Like ancient Greeks who consult an oracle at Delphi, officials in Greece today keep close tabs on the price of olive oil. Few economic shifts can rock the cradle of democracy more than inflated costs for a basic ingredient of good cooking. And in 1981 especially, Greece's political future hangs in the balance of the marketplace.
Inflation in food prices and other commodities will influence (1) how Greeks vote in this November's presidential election, and (2) how Greek citizens accept their nation's entry into the European Common Market this year.
And ultimately, any Greek resentment over a more open economy with Western Europe could effect the nation's attitude toward recent membership in NATO and toward this year's talks on keeping American military bases in Greece.
Olive oil prices will rise at least 20 percent in 1981, estimates Ioannis Boutos, who retired as Greek minister of coordination last fall, and one-quarter of that increase will be as a result of joining the Common Market.
Last year's inflation measured 24.7 percent, far higher than government estimates of 15 percent. This year, Greece will face new inflational forces:
* An estimated 20 percent government budget deficit.
* Easing of credit for business expansion.
* Increased public wages.
* Agricultural price-setting and subsidies from the European Economic Community (EEC).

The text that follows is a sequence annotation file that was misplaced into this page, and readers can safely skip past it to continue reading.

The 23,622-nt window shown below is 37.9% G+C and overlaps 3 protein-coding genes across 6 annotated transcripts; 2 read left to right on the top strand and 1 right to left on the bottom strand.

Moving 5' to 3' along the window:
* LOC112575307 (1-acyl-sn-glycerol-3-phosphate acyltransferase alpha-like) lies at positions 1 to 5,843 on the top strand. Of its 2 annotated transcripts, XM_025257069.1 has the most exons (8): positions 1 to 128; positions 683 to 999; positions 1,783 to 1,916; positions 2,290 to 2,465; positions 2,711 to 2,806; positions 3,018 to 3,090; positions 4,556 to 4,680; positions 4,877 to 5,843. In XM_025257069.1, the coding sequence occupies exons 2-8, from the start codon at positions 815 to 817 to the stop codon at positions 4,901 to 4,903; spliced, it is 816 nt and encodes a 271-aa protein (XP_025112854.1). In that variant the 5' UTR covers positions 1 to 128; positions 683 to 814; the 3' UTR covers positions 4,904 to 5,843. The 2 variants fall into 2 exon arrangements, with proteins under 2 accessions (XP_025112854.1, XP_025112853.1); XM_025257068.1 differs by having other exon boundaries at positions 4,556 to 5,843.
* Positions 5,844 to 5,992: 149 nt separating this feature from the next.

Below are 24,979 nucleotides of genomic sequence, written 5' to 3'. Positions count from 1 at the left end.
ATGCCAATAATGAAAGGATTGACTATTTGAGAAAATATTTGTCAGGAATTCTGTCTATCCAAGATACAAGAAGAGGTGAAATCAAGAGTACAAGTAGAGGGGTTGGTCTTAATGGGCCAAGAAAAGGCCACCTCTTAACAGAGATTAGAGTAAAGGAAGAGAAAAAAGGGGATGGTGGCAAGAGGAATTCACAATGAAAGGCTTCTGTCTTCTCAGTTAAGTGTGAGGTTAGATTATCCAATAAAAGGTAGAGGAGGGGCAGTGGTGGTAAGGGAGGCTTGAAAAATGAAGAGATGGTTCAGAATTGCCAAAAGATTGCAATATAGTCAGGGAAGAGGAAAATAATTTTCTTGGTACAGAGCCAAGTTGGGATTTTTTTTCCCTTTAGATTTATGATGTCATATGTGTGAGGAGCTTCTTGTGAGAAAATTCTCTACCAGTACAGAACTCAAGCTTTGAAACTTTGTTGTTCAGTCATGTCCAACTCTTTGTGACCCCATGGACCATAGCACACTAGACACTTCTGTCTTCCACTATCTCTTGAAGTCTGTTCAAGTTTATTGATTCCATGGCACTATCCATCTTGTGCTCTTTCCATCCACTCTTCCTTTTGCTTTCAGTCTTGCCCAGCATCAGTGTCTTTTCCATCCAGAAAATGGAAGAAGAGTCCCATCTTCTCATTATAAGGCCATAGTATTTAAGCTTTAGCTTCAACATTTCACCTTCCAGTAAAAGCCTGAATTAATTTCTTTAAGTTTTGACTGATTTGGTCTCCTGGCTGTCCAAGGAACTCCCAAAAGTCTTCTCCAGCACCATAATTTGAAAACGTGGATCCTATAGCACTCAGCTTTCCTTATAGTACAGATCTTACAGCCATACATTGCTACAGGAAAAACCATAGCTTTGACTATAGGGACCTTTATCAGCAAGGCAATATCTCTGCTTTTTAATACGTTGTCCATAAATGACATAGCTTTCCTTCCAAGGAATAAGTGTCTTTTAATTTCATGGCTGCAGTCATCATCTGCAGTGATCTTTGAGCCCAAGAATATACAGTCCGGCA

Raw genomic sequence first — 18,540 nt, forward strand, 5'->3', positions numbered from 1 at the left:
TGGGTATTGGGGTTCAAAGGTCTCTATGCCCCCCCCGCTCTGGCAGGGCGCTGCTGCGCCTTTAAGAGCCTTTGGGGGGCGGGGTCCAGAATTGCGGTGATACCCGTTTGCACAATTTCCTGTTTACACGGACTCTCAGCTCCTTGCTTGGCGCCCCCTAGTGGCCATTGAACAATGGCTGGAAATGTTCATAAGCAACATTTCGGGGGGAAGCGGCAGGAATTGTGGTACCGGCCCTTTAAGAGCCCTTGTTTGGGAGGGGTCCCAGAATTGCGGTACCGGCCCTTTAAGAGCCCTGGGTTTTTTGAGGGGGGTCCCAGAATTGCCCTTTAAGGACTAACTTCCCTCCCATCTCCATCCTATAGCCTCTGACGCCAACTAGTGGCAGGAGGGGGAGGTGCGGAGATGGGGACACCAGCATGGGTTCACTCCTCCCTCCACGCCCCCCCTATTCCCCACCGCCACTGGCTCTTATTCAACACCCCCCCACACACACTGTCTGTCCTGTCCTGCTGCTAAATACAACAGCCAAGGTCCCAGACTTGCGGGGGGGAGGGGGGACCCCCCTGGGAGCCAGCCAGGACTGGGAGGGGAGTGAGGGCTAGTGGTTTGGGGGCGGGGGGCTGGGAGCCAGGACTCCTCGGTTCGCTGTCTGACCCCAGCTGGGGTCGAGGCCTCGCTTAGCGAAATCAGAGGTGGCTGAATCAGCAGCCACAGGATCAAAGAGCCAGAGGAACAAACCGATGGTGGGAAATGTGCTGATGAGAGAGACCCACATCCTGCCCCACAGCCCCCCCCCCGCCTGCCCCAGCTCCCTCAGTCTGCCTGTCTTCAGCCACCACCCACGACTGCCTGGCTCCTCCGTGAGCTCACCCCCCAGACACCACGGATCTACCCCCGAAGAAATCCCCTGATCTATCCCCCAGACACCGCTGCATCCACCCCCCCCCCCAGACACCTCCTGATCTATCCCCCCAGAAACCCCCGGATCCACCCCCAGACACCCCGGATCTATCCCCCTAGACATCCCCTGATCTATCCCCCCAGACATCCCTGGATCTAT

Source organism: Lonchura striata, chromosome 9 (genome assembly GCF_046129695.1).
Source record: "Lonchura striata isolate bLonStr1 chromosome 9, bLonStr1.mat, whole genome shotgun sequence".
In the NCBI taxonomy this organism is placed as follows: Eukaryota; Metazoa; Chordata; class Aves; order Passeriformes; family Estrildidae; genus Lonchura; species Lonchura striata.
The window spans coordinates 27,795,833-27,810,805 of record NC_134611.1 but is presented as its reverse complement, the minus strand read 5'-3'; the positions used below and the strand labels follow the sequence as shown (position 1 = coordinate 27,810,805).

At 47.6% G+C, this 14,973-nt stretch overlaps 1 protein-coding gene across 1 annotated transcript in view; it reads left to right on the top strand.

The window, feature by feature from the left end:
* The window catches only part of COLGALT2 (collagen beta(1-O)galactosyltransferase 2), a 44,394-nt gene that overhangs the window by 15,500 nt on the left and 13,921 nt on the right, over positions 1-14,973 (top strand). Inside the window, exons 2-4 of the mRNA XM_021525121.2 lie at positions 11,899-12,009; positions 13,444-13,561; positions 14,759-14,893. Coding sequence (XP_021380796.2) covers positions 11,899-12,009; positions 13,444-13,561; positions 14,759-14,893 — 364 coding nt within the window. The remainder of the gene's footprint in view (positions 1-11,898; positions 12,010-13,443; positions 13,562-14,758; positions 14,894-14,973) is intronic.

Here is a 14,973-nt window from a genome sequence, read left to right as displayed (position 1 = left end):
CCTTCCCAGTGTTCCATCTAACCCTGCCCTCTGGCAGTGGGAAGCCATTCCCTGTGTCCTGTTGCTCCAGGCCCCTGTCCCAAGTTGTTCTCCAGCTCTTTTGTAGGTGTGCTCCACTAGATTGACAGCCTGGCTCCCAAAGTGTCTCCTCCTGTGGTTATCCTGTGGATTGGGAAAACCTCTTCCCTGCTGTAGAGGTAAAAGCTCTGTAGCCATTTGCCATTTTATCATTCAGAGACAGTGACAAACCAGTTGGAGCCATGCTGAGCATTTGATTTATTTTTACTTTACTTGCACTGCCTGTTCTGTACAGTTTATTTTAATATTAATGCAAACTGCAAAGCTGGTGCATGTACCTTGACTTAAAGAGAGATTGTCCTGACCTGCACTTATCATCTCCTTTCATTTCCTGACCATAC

The first EEC subsidy -- about $125 million --part of a five-year transition period to ease Greece into other European economies. In April, EEC farm ministers agreed on an average 9.5 percent rise in farm export prices for the coming year commencing in June, but gave Greece even higher prices of about 12 percent for its products.
The new farm support and open market to Europe have already contributed to a 16 percent domestic price rise in the bellwether commodity of Greek olive oil.
"Nobody can conceive in all its details the impact of going into the EEC," says Mr. Boutos. "All you can do is describe the economic climate -- and how we will compete with 277 million people with high incomes." Greece felt compelled to join EEC when its major economic competitors, such as Turkey and former French and British colonies, began receiving preferential trade agreements with the community.
Greece's greatest concern, as yet unrealized, is an invasion of better-quality meat and milk imports from France, the Netherlands, and Germany.
But that problem could be outwei ghed, says Mr. Boutos, by Greece's advantage of lower worker wages.